Opinion: Why the Information Security Manual (ISM) Control ‘1471’ isn’t practical for allowlisting at scale

TLDR; Take a look at the tables containing Product Names for Adobe Acrobat DC in this article, the variations in product names are staggering.

Overview

At Airlock Digital, we often hear from new and existing Australian customers regarding the Australian Government Information Security Manual (ISM) control 1471. In particular, customers ask how they can achieve compliance with this control using the Airlock allowlisting platform.

The control was first introduced in 2019 and reads as follows:

Security Control: 1471; Revision: 2; Updated: Apr-20; Applicability: O, P, S, TS
When implementing application control using publisher certificate rules, both publisher names and product names are used.
Source: https://www.cyber.gov.au/acsc/view-all-content/ism

This article will describe the practicality of allowlisting using this rule type at scale. Allowlisting is the process of choosing which files you trust and blocking everything else on an endpoint. 

The Intent

The intent of this control is clear, ensure companies are reducing the attack surface of publisher rules by tying them to specific products. This does two things:

  • Ensures that administrators are only allowing specific applications rather than trusting any file a company digitally signs; and
  • Reduces the attack surface when a certificate compromise at a software vendor occurs, constraining the ability for an attacker to run signed malicious code in an environment (unless the attacker knows the customers ruleset of course).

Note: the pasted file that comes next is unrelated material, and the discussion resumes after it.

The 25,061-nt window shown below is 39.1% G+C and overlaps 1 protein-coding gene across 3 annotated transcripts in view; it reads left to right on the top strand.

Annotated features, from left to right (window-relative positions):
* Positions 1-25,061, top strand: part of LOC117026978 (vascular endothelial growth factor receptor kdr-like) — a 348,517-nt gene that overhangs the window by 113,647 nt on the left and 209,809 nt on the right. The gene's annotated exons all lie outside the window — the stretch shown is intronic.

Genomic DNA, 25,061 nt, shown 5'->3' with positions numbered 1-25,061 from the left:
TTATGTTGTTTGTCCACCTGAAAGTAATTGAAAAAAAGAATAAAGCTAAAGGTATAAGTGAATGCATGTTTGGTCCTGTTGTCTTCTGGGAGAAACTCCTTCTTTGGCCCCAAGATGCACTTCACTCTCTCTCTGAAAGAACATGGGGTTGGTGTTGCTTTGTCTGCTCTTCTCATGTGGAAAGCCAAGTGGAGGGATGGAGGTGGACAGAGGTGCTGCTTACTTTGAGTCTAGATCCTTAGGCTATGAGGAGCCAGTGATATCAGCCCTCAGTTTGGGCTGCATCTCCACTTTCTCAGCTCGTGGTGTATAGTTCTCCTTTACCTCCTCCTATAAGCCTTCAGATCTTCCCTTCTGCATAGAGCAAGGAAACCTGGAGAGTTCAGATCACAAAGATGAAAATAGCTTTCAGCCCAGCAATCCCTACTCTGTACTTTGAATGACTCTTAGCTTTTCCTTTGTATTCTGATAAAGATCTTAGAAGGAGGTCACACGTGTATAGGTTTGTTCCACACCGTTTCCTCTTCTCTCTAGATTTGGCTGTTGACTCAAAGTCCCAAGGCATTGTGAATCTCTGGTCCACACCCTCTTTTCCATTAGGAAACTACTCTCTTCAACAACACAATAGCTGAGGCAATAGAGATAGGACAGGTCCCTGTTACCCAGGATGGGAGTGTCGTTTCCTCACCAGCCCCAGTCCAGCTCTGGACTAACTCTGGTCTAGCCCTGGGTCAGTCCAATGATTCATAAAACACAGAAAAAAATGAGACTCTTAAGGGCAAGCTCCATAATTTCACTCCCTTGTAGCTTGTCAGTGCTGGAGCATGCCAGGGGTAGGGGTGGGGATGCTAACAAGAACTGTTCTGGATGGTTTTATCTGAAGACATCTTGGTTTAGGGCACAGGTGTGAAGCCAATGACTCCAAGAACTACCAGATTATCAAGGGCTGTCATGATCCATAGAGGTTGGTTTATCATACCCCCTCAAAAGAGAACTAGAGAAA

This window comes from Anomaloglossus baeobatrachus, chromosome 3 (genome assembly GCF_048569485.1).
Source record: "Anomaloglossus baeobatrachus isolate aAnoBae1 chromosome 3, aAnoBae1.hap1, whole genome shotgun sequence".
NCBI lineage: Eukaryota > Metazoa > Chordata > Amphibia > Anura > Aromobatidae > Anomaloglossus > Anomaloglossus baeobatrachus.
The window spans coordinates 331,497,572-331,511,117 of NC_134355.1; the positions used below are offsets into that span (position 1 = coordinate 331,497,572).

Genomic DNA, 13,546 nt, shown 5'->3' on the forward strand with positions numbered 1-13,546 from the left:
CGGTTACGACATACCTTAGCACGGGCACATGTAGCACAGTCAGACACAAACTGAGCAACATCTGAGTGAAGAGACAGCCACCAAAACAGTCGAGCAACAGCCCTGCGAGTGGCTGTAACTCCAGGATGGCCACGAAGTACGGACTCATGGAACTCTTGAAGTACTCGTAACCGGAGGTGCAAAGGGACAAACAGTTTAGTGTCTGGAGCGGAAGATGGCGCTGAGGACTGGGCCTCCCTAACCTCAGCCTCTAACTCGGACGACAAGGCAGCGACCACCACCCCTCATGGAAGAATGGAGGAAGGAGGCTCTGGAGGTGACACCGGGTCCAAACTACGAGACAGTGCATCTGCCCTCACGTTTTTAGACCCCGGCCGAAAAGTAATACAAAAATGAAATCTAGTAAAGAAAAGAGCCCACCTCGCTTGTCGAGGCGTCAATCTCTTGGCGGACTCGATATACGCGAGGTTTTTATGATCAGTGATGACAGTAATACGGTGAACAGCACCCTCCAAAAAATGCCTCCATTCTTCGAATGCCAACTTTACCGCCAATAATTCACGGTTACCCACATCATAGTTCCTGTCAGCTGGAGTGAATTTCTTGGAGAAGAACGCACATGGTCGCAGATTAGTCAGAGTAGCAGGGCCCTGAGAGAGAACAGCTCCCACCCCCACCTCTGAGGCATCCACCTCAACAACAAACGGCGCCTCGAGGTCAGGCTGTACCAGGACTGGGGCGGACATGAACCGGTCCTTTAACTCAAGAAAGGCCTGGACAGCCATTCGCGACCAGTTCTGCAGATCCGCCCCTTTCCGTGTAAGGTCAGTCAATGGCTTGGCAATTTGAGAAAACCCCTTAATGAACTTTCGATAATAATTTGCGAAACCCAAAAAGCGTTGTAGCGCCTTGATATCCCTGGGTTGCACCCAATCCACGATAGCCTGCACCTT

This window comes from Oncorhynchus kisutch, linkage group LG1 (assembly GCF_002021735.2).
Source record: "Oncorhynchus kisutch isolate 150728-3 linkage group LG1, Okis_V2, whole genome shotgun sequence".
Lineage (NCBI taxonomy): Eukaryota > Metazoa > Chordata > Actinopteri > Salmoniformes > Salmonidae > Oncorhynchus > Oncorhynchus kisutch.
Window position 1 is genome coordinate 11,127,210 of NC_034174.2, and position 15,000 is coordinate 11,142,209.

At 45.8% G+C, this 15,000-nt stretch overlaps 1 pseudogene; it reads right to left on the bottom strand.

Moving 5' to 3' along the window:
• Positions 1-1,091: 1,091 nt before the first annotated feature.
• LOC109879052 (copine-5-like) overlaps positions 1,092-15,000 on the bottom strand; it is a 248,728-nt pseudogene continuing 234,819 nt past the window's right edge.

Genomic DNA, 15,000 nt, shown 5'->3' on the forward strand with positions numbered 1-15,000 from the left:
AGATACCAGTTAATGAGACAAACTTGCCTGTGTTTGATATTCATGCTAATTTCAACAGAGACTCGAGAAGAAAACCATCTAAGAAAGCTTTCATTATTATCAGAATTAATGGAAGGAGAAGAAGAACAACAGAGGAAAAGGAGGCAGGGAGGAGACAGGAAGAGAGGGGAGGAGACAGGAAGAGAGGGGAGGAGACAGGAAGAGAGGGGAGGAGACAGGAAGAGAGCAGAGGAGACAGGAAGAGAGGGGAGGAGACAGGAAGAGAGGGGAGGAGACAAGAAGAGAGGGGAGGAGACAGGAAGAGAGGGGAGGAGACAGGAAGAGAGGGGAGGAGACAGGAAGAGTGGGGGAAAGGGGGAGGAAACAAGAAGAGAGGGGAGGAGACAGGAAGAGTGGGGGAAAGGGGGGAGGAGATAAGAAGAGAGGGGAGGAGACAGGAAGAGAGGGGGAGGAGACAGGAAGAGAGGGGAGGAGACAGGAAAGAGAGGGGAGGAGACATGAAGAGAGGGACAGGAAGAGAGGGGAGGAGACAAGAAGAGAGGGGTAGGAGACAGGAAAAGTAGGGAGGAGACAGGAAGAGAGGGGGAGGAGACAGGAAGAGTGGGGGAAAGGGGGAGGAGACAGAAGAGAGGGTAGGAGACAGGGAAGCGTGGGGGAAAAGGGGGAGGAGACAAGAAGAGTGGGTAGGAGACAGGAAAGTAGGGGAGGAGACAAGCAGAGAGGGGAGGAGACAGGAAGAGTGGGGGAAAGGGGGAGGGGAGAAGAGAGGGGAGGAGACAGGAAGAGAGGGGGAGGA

Sounds straightforward right? Ultimately it is good security advice. However, in reality, practical implementation and management of this control is near impossible in dynamic computing environments (any environment with users), regardless of the allowlisting technology used.

The working example I’m going to use in this article is a fairly common one. Let’s say the organisation wants to allow Acrobat Reader DC, on the surface it would seem as simple as trusting ‘Adobe Inc’ as the publisher and then ‘Acrobat Reader DC’ as the product name.

The Data
Let’s take a look at the files that make up an Acrobat Reader DC installation. Executable files in the application are all signed by the publisher ‘Adobe Inc.’, which is a great start. The following table displays all executable files with their associated product names:

Executable Name Product Name
AcroCEF.exe
SingleClientServicesUpdater.exe
WCChromeNativeMessagingHost.exe Adobe Create PDF
32BitMAPIBroker.exe Adobe Acrobat 32BitMAPIBroker
64BitMAPIBroker.exe Adobe Acrobat 64BitMAPIBroker
FullTrustNotifier.exe
Acrobat.exe Adobe Acrobat DC
Acrobat.exe Adobe Acrobat DC
AcrobatInfo.exe Adobe Acrobat DC
acrobat_sl.exe Adobe Acrobat
AcroBroker.exe Adobe PDF Broker Process for Internet Explorer
AcroTextExtractor.exe Adobe Acrobat text extractor for non-PDF files
ADelRCP.exe ADelRCP Dynamic Link Library
AdobeCollabSync.exe
CRLogTransport.exe CRLogTransport Application